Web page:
- Candle fires – According to the American Red Cross, more than half of candle home fires start because the homeowner placed the candle too close to combustible material. Candle fires frequently start when items such as mattresses, curtains, bedding, cabinetry, or other furniture-items are ignited. Candles should be kept a minimum of 12 inches from these items. Also, always extinguish candles before vacating the room or going to bed at night. Carefully blow out or properly extinguish candles with a snuffer. Candleholders should be sturdy and placed on flat surfaces so that they will not tip over easily. And, while it seems obvious, make sure that candle holders are made from fire-safe materials. If you have young children or pets in your home, it is best to refrain from candle use, or keep candles high and placed far from a child’s reach.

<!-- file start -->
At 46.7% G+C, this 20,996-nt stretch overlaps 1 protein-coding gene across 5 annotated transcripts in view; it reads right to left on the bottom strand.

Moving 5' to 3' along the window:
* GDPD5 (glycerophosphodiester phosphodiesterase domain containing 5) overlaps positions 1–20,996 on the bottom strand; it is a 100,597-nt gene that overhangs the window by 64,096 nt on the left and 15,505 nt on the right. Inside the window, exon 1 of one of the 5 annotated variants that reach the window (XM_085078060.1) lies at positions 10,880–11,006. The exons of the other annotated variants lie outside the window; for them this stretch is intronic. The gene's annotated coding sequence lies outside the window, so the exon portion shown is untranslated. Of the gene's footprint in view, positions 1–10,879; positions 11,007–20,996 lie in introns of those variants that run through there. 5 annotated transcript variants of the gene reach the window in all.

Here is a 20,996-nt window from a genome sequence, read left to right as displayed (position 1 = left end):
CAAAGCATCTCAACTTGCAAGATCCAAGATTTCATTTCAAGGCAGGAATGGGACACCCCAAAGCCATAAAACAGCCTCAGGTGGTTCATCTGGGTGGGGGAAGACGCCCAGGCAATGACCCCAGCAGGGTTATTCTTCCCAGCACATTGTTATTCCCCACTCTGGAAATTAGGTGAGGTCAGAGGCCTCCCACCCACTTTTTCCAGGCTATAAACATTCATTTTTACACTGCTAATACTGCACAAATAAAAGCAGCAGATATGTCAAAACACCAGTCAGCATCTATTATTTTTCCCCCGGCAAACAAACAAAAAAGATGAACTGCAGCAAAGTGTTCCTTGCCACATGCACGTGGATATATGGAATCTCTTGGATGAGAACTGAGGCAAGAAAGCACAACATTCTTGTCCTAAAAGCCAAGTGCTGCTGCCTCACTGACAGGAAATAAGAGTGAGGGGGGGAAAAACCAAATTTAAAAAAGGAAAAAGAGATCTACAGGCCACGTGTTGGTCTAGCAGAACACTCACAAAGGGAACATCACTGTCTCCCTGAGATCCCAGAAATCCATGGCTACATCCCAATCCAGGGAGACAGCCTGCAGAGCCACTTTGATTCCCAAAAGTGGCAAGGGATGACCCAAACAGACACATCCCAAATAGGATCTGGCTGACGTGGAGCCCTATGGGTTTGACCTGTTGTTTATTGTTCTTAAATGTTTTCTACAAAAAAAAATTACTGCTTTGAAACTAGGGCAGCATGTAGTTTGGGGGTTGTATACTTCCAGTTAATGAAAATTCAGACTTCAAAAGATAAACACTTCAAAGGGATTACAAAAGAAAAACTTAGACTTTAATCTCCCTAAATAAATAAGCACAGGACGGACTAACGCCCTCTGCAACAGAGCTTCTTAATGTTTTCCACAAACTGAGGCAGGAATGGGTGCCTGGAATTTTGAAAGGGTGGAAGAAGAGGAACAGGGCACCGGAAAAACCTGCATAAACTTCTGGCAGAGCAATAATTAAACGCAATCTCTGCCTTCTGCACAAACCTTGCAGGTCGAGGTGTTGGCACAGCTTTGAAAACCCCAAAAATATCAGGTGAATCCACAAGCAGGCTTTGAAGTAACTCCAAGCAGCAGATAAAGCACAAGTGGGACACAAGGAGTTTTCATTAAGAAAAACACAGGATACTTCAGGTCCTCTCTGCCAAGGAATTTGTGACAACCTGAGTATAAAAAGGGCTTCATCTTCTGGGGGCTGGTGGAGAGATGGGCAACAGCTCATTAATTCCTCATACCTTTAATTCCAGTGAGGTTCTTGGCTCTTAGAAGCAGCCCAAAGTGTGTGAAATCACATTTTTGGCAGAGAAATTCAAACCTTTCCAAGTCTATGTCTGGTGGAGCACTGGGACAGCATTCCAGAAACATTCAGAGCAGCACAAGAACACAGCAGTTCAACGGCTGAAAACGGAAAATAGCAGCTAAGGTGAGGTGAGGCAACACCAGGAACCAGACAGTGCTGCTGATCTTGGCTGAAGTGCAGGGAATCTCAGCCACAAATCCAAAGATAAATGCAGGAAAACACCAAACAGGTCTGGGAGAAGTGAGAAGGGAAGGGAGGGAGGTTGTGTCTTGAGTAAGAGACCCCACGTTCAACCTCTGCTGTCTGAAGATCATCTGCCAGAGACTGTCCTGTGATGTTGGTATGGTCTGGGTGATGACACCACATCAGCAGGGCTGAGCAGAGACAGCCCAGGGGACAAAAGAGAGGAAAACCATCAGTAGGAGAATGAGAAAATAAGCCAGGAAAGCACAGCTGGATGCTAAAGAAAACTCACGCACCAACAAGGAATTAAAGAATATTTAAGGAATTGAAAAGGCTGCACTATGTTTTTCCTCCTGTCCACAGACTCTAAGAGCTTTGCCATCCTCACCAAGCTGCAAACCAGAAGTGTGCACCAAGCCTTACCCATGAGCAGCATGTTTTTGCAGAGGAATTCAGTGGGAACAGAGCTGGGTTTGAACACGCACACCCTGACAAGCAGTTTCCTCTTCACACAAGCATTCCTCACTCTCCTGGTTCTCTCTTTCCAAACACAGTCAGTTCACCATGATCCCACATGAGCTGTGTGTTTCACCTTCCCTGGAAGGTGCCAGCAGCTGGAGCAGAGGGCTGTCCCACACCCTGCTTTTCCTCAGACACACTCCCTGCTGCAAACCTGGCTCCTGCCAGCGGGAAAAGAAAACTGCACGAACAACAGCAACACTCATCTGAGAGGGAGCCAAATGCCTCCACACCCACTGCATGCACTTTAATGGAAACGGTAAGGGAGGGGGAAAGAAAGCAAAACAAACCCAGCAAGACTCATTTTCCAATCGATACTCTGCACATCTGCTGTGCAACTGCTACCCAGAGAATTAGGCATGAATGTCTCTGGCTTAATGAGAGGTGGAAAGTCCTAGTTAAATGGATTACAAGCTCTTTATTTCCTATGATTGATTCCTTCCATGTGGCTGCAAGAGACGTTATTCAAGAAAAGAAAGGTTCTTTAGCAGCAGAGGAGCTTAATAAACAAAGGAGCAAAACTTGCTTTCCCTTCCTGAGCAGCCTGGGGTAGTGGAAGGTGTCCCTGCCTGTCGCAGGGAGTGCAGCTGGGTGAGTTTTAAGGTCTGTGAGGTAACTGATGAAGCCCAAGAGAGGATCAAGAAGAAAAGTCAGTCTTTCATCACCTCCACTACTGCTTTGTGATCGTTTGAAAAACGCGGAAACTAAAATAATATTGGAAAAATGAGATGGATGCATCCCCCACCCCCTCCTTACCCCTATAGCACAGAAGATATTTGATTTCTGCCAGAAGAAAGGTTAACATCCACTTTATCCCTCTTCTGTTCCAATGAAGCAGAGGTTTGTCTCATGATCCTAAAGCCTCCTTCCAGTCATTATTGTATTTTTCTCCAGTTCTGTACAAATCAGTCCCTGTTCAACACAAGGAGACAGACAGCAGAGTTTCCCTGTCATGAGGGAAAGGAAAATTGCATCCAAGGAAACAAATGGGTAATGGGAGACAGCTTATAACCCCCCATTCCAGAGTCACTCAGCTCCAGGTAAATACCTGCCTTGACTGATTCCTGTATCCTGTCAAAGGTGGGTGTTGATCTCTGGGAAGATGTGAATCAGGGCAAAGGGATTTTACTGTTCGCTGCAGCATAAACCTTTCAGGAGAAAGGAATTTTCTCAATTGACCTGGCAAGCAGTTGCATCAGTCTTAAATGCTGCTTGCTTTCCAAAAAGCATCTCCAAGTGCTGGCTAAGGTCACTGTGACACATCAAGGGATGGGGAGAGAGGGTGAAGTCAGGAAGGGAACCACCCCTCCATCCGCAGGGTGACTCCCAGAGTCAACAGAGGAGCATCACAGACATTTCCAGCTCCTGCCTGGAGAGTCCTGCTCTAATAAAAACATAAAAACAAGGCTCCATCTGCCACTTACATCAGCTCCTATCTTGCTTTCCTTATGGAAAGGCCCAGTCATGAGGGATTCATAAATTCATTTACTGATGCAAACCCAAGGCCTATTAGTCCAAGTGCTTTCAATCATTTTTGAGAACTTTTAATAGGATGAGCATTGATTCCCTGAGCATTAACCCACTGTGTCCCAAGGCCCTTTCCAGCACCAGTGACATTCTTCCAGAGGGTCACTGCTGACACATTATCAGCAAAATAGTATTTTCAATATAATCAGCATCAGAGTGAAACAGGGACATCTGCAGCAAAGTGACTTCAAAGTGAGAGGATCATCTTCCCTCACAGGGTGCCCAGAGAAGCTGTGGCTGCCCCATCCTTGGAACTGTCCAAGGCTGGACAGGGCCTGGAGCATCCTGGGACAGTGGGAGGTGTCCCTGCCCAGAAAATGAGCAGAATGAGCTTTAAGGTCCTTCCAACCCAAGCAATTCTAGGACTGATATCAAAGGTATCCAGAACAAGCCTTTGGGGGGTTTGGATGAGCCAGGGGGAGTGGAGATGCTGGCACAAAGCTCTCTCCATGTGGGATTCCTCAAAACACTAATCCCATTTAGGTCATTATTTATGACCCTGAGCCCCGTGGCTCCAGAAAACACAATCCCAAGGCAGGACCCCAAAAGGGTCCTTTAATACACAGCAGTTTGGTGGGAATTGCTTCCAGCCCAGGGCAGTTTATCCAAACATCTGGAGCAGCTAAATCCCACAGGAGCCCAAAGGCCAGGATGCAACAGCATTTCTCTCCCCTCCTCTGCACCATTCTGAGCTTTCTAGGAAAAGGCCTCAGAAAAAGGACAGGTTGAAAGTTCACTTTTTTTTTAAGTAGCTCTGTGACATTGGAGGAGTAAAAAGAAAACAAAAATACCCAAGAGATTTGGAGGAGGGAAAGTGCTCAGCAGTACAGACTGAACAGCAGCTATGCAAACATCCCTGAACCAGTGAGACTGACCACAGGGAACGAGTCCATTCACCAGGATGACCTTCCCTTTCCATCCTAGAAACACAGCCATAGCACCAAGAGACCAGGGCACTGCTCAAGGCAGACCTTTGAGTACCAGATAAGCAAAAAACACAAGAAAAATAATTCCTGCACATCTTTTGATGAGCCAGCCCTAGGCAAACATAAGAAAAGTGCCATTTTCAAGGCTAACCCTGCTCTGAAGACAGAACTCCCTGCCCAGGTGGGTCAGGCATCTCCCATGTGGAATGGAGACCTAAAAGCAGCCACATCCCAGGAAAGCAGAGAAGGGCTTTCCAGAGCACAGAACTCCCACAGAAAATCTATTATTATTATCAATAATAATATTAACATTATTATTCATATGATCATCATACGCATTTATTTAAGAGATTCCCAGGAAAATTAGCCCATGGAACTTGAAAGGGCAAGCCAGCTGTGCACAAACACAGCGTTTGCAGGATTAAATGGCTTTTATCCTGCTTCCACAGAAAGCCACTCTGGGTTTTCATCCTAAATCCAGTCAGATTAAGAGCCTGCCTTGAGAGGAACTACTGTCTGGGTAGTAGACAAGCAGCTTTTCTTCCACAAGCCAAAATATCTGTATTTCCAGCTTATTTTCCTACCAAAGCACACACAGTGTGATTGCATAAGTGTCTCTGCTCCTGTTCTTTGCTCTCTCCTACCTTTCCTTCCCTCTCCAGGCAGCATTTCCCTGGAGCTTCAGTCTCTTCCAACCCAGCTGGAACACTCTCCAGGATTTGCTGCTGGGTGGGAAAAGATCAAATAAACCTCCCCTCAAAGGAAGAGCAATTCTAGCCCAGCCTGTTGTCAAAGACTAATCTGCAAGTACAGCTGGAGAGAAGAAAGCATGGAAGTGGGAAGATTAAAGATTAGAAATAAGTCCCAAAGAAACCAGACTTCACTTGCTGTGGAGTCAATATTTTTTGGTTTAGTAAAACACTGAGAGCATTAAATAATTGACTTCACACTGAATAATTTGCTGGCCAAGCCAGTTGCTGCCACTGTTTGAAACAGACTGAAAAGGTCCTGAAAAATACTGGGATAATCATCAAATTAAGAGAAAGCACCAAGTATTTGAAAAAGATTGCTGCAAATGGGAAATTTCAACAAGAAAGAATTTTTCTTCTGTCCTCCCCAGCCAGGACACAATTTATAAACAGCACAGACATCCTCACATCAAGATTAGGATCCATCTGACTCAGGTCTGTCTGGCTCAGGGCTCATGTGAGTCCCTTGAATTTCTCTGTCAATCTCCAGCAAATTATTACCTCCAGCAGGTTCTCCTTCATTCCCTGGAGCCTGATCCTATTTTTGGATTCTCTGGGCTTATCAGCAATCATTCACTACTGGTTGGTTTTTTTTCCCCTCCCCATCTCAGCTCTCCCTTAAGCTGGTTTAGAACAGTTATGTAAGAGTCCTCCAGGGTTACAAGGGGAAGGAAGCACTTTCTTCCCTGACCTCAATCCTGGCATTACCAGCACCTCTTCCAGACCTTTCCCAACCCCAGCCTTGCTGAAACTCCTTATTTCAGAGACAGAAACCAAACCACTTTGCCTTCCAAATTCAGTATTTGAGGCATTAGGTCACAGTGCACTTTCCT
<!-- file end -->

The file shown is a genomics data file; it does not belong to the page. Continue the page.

- Appliance fires – Today’s homes are filled with more electronic devices than ever. From DVD players to flat screen television to video gaming consoles and systems, and more, our electrical outlets are often overflowing and our entertainment centers have spider webs of electrical cords behind them. Common household appliances that are most associated with house fires include clothes dryers, dishwashers, microwaves, refrigerators, and toaster ovens. Toasters and toaster ovens, in particular, need to be cleaned frequently to remove crumbs that often collect on the bottom.